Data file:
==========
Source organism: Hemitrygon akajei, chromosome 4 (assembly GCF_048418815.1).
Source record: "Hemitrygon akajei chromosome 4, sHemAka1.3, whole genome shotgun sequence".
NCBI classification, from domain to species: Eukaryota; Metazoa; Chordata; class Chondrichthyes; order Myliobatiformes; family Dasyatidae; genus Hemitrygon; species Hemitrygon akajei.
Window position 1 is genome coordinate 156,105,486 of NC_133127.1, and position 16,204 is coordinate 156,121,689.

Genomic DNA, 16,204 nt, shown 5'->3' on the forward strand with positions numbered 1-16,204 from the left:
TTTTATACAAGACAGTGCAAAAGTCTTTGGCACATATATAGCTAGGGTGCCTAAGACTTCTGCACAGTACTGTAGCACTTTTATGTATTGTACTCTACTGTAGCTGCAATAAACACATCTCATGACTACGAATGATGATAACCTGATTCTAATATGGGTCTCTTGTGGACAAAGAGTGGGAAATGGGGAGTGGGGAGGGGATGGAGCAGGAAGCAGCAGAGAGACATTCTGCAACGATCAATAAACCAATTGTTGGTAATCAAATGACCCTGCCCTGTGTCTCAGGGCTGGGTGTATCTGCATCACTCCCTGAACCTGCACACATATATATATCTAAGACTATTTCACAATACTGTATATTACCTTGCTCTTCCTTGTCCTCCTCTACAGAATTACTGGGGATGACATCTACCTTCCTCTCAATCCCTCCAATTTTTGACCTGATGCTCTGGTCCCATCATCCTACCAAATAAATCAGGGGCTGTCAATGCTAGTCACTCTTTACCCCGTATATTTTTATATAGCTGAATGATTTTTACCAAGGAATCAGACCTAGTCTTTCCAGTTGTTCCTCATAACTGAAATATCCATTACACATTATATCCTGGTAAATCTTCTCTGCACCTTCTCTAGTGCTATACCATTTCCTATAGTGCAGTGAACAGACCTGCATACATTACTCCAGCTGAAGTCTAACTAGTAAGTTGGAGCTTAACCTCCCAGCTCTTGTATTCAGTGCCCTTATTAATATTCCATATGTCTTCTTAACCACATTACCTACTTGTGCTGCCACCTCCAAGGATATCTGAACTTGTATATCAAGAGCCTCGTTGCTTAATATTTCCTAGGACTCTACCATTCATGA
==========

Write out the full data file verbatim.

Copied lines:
Source organism: Hemitrygon akajei, chromosome 4 (assembly GCF_048418815.1).
Source record: "Hemitrygon akajei chromosome 4, sHemAka1.3, whole genome shotgun sequence".
NCBI classification, from domain to species: Eukaryota; Metazoa; Chordata; class Chondrichthyes; order Myliobatiformes; family Dasyatidae; genus Hemitrygon; species Hemitrygon akajei.
Window position 1 is genome coordinate 156,105,486 of NC_133127.1, and position 16,204 is coordinate 156,121,689.

Genomic DNA, 16,204 nt, shown 5'->3' on the forward strand with positions numbered 1-16,204 from the left:
TTTTATACAAGACAGTGCAAAAGTCTTTGGCACATATATAGCTAGGGTGCCTAAGACTTCTGCACAGTACTGTAGCACTTTTATGTATTGTACTCTACTGTAGCTGCAATAAACACATCTCATGACTACGAATGATGATAACCTGATTCTAATATGGGTCTCTTGTGGACAAAGAGTGGGAAATGGGGAGTGGGGAGGGGATGGAGCAGGAAGCAGCAGAGAGACATTCTGCAACGATCAATAAACCAATTGTTGGTAATCAAATGACCCTGCCCTGTGTCTCAGGGCTGGGTGTATCTGCATCACTCCCTGAACCTGCACACATATATATATCTAAGACTATTTCACAATACTGTATATTACCTTGCTCTTCCTTGTCCTCCTCTACAGAATTACTGGGGATGACATCTACCTTCCTCTCAATCCCTCCAATTTTTGACCTGATGCTCTGGTCCCATCATCCTACCAAATAAATCAGGGGCTGTCAATGCTAGTCACTCTTTACCCCGTATATTTTTATATAGCTGAATGATTTTTACCAAGGAATCAGACCTAGTCTTTCCAGTTGTTCCTCATAACTGAAATATCCATTACACATTATATCCTGGTAAATCTTCTCTGCACCTTCTCTAGTGCTATACCATTTCCTATAGTGCAGTGAACAGACCTGCATACATTACTCCAGCTGAAGTCTAACTAGTAAGTTGGAGCTTAACCTCCCAGCTCTTGTATTCAGTGCCCTTATTAATATTCCATATGTCTTCTTAACCACATTACCTACTTGTGCTGCCACCTCCAAGGATATCTGAACTTGTATATCAAGAGCCTCGTTGCTTAATATTTCCTAGGACTCTACCATTCATGA